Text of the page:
Marx was obviously wrong about a lot of things. But I'd say he was dead-on right about a couple of scenarios that are still in play in 21st-century economics. (1) Capitalism thrives on competition, yet every capitalist seeks a monopoly. (2) Capitalism's success depends on consumer spending, but capitalists try to hold down the wages and salaries of consumers, if not eliminate them altogether, whenever possible.
I vividly recall a conversation I had with a higher-level manager when I was interviewing for a position in my late 20s. "We're all for competition, everywhere else. ... But when somebody comes along and tries to compete with us, we're going to crush them!" I often wondered whether that man ever quite understood the irony of his statement. I got the impression that he'd never even thought about it. People with any real depth rarely advance in corporate management.
There are obviously forces at work that have kept those two long-standing contradictions of capitalism from bringing about its downfall. Monopolies can often be destroyed by technological breakthroughs -- look at the dominion of VHS video rental stores in the 1980s, and see where they are now. And somehow people have always made enough money to buy all the newest gadgets, keeping the consumer economy going.
But we have lived to see a time in which technology is so ubiquitous, machines are at last capable of replacing human workers in vast numbers. When Kenny from Bangalore doesn't answer calls for customer service, what you get is usually an automated system. That such systems sometimes malfunction is good news for IT professionals, but as the systems get better, people won't be needed for those jobs, either. We will all eventually have our time of becoming superfluous.
The seeds are relentlessly being planted for some kind of general human rebellion. The first big explosion will probably occur in about 20-30 years, by which time I expect to be either dead or sucking my meals through a straw with the aid of underpaid, overworked and apathetic caregivers.
The Establishment will win that one BIG -- they have the firepower and the technology to drive any such movement underground for at least a generation, a la Tiananmen Square. The losses for the rebels will be staggering; the rebels will be called "terrorists," and there won't be many places on the globe (can you say Global Economy?) to run to and hide by then.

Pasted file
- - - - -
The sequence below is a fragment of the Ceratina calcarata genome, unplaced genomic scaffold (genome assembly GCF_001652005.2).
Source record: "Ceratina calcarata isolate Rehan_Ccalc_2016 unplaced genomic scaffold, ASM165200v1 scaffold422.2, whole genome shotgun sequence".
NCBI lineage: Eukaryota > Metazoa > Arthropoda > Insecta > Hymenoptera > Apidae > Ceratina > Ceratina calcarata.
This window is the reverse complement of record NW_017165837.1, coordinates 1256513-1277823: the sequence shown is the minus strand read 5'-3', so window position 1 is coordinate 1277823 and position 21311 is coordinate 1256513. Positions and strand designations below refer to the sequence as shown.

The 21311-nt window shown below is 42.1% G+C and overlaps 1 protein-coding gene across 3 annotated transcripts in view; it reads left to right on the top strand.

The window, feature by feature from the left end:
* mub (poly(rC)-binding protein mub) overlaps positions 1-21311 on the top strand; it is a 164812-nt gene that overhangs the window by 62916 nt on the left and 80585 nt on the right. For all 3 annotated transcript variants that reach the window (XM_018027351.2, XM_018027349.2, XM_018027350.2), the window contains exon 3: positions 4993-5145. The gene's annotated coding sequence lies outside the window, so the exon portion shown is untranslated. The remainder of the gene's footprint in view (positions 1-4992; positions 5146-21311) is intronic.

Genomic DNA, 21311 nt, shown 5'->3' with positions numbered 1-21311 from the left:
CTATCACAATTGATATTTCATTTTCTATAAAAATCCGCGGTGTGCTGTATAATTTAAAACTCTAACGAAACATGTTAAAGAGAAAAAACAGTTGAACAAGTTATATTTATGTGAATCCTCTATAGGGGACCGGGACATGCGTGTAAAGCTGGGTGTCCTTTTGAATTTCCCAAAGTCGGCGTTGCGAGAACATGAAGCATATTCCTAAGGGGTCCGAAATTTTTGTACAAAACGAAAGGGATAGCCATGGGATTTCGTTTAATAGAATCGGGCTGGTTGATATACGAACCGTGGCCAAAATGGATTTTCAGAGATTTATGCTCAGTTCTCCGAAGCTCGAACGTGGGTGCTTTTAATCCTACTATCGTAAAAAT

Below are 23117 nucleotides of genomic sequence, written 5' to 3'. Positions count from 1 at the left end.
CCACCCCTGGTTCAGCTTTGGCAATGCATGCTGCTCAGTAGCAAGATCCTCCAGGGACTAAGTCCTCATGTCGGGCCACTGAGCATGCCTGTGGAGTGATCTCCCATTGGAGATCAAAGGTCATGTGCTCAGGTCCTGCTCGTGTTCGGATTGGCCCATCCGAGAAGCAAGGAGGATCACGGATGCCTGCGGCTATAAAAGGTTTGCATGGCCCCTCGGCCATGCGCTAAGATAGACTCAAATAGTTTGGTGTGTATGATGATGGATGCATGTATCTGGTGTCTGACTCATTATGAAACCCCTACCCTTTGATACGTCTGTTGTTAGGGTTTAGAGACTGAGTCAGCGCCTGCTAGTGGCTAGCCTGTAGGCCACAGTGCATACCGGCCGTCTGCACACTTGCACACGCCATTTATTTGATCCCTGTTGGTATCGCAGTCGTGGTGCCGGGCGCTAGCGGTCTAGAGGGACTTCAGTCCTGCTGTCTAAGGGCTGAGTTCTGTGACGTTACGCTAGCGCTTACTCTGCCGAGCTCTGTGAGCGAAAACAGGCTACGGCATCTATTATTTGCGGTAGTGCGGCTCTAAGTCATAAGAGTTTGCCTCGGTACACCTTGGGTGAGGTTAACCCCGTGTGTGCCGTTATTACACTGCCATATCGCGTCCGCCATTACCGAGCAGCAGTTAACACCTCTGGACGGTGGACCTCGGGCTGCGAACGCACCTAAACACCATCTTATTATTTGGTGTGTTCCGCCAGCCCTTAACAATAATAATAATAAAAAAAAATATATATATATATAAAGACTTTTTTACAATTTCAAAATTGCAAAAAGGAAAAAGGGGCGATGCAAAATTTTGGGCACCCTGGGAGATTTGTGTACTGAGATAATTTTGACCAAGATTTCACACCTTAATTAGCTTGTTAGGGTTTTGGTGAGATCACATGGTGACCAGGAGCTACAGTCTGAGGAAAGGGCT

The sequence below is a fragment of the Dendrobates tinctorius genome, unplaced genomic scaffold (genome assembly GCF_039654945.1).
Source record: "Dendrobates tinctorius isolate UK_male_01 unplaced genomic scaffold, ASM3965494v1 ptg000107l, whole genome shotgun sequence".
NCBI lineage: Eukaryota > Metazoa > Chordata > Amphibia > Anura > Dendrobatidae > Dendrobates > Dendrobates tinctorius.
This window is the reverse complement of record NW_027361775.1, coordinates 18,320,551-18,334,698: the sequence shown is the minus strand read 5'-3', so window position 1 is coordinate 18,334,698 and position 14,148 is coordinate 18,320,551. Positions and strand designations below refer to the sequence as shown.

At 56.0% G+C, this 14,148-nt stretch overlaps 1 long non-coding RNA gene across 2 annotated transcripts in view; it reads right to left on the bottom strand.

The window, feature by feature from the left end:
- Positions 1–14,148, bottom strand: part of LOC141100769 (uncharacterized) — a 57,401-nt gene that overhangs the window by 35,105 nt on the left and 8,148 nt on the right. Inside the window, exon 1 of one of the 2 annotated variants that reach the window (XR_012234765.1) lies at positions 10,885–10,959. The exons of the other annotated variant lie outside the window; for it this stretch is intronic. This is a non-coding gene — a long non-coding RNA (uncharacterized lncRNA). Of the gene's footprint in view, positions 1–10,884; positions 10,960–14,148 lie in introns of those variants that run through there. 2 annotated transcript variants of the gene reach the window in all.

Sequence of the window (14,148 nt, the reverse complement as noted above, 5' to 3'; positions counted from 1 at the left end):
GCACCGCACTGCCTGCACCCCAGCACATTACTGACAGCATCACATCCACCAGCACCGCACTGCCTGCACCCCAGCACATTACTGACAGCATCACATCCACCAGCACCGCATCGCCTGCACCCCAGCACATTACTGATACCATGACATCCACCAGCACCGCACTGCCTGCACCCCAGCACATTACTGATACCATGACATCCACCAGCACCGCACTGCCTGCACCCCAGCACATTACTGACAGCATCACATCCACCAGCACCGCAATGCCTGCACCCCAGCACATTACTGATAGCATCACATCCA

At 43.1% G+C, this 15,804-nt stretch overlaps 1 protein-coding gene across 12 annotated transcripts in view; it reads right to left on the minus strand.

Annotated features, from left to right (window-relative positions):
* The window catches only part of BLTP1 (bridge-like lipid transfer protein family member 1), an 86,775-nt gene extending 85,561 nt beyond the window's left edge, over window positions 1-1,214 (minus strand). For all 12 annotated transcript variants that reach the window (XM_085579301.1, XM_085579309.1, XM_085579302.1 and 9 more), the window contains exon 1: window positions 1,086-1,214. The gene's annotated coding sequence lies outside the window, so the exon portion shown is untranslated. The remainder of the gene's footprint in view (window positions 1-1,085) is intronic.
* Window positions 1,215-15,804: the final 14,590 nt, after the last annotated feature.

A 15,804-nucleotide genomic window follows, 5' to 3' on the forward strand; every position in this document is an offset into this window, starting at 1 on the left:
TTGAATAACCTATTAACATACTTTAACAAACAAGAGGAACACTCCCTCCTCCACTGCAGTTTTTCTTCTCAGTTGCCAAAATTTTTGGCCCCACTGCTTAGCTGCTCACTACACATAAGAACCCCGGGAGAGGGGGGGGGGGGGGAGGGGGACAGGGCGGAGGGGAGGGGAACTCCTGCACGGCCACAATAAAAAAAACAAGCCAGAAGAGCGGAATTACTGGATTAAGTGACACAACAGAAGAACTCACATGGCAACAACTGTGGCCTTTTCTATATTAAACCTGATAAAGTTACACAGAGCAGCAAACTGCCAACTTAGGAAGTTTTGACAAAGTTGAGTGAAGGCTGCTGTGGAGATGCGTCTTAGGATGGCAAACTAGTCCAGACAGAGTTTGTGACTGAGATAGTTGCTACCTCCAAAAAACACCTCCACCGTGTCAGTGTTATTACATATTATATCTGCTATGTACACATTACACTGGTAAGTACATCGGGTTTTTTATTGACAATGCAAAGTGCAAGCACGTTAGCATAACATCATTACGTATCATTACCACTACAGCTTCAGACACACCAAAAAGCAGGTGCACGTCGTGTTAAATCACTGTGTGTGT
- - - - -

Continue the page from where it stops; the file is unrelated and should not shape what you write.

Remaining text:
Another 20-30 years will go by. Then what will happen will be something akin to 1789 in France, or 1917 in Russia. Revolutions generally happen a very long time after their seeds have been planted, and their final results (Napoleon and Stalin) have often been highly detestable.
Which brings us to the second "way" in which the optimistic futurists of the Sixties and Seventies were dreadfully wrong.
This is the thing that can, or should, be counted on for all seasons, in all times and places. Looking back, there were many opportunities that people had in America and elsewhere to put a stop to what I've been describing. But people have sat dozing in the pan like frogs, as the water slowly boils.
In America the turning point in leadership (or lack thereof) was Reagan. In England it was Thatcher. The disease is still rampant in America today, as an ailing, stressed-out lower middle class looks toward a spoiled megalomaniac like Donald Trump as its savior from Mexican rapists and evil hedge-fund tycoons.
One doesn't have to look far to find millions of people constantly voting against their own interests. When you walk into a convenience store and find a $10-an-hour white male clerk chuckling and nodding approvingly as Rush Lardbaugh rails against "feminazis," a person of any intellectual honesty has to recognize that something is wrong.
Conservatives, of course, count on this. I think it was John Stuart Mill who said something to the effect that not all conservatives are stupid people, "but most stupid people are conservatives." The more sheep who can be led, even to slaughter, the better.
So the disease of blaming the wrong people for problems is still alive and well, and will be for a long time, thanks to stupid people. Rebellion will come about only when enough people become so uncomfortable, for long enough, that they won't be able to get the basic things they need to survive. Only then will they wake up and realize who's done this to them. That didn't even happen during the Great Depression of the 1930s.
By then, when the televised "revolution" finally comes, it will be too late for some people, including me. That's one big reason I don't blog much anymore.
Manifesto Joe Is An Underground Writer Living In Texas.